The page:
Skip to main Content

How UAA grew from an afterthought to a vital part of Anchorage

  • Author: Steve Haycox
    | Opinion
  • Updated: December 16, 2017
  • Published December 14, 2017

Looking at the sprawling UAA complex on the east side of town, it's hard to imagine, or in some cases remember, that it wasn't always there.  The linear campus fills the land along Providence Drive from Lake Otis to Elmore. Most people in Anchorage have some association with the school; many have taken at least one class there, if not more, and community support is widespread, even with a struggling hockey team. It's unusual not to see a jacket or hat with the Seawolf logo on it on any trip around town.

It wasn't always so.  In fact, there was a time when many city leaders firmly opposed the establishment of a University of Alaska campus here.

The U-Med district is viewed from the air on May 26, 2015. University of Alaska Anchorage buildings are in the foreground with Providence Alaska Medical Center buildings at back. (Erik Hill / ADN archive 2015)

It wasn't so long ago that any mention of the University of Alaska was assumed to mean the campus in Fairbanks. This went back to the parceling out of traditional and remunerative institutions when the territory was new. Across the West as Congress created territories and states, founders sought to spread future largesse. One town would get the university — Eugene, Missoula, Seattle. Another would get the capital — Salem, Helena, Olympia. And another was conceded as the commercial/industrial center – Portland, Butte, and Tacoma, which was expected to be the major rail and port city in Washington. Not all states followed this course, but most did. Alaska followed suit: Juneau got the capital, Fairbanks the university, and Anchorage the railroad headquarters.

But then demographics upset the scheme, aided by strong leadership from some unexpected quarters. Visiting University of Alaska faculty began offering college level courses at Fort Richardson in 1950, and then the Anchorage Community College opened in 1954, with night courses at Elmendorf. Right from the beginning there were calls for more courses and more diverse subject areas than the infant school could offer. Teachers needed fifth-year courses; accountants needed professional development, engineers needed career upgrades. Pushed by growing demand from Anchorage's expanding population, the school grew akimbo. ACC was originally a partnership of the Anchorage School District and UA. Concerned about a potential competing institution, soon after he became UA president, William Ransom Wood oversaw the incorporation of ACC into the statewide university.

But in 1958 a new school, Alaska Methodist University, began planning for an opening in Anchorage. Many of Anchorage's movers and shakers were put off by the notion of far-off Fairbanks controlling the state's only college, and quickly and enthusiastically embraced the idea of this new, "their own," university. Also, many who were of a conservative frame of mind liked the idea of a private, rather than public (government funded) school. Foremost among these was Bob Atwood, publisher of the Anchorage Daily Times, then the state's largest-circulation newspaper. Despite plans, AMU would not offer classes until 1960.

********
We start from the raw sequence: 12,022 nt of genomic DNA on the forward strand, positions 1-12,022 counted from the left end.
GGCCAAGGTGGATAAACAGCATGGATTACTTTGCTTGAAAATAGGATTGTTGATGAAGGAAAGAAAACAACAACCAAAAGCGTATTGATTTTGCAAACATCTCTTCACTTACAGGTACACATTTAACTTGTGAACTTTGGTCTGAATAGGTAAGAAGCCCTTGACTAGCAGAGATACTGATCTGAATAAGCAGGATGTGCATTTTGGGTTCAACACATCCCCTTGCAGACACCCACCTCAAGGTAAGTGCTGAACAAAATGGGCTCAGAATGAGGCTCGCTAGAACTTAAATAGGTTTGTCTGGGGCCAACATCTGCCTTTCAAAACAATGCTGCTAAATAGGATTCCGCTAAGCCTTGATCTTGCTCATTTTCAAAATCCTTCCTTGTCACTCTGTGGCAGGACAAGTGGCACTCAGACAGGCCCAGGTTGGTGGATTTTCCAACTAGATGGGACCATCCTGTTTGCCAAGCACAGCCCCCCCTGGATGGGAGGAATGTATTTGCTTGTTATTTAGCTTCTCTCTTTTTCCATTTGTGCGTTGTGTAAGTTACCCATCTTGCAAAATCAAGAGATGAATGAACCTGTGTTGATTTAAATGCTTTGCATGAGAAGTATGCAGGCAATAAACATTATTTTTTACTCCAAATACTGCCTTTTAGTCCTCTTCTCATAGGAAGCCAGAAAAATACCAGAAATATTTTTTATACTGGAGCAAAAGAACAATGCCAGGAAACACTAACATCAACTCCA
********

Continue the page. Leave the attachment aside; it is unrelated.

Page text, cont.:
In 1966 voters approved bonding for buildings for ACC; several opened in 1970. Yet an evolving, expanding and maturing state university was not Atwood's idea of the city's future. But it was the idea of one city father, and he put his foot down: That was Elmer Rasmuson. Anchorage would need a campus of the state university, he understood; AMU was not a sufficient option. And as both the major civic and commercial manager in Anchorage, and as president of the UA Board of Regents, and Anchorage mayor after 1964, he prevailed.

In reality, the writing had been on the wall from the start. As Anchorage outstripped Fairbanks in population and commercial growth, becoming Alaska's dominant city, the demand for additional college courses burgeoned. New oil money funded new buildings, and also a new, sister entity, the Anchorage Senior College, which offered upper division and graduate courses.

AMU was never a financially viable undertaking; by the 1970s it survived only with aid from the state, and after Attorney General Avrum Gross declared that unconstitutional, the school closed in 1976. Reorganized with a more limited vision, it reopened as Alaska Pacific University in fall 1977.

Meanwhile, under the sure hands of first Lew Haines, then later Lee Gorsuch and others, and driven by the demographics, UAA grew into what we see today.

Beloved and highly regarded former history professor Will Jacobs has reconstructed UAA's history: "Becoming UAA: 1954-2014." It's a worthy read!

Steve Haycox is professor emeritus of history at the University of Alaska Anchorage.

The views expressed here are the writer's and are not necessarily endorsed by the Anchorage Daily News, which welcomes a broad range of viewpoints. To submit a piece for consideration, email commentary(at) Send submissions shorter than 200 words to or click here to submit via any web browser.

Local news matters.

Support independent, local journalism in Alaska.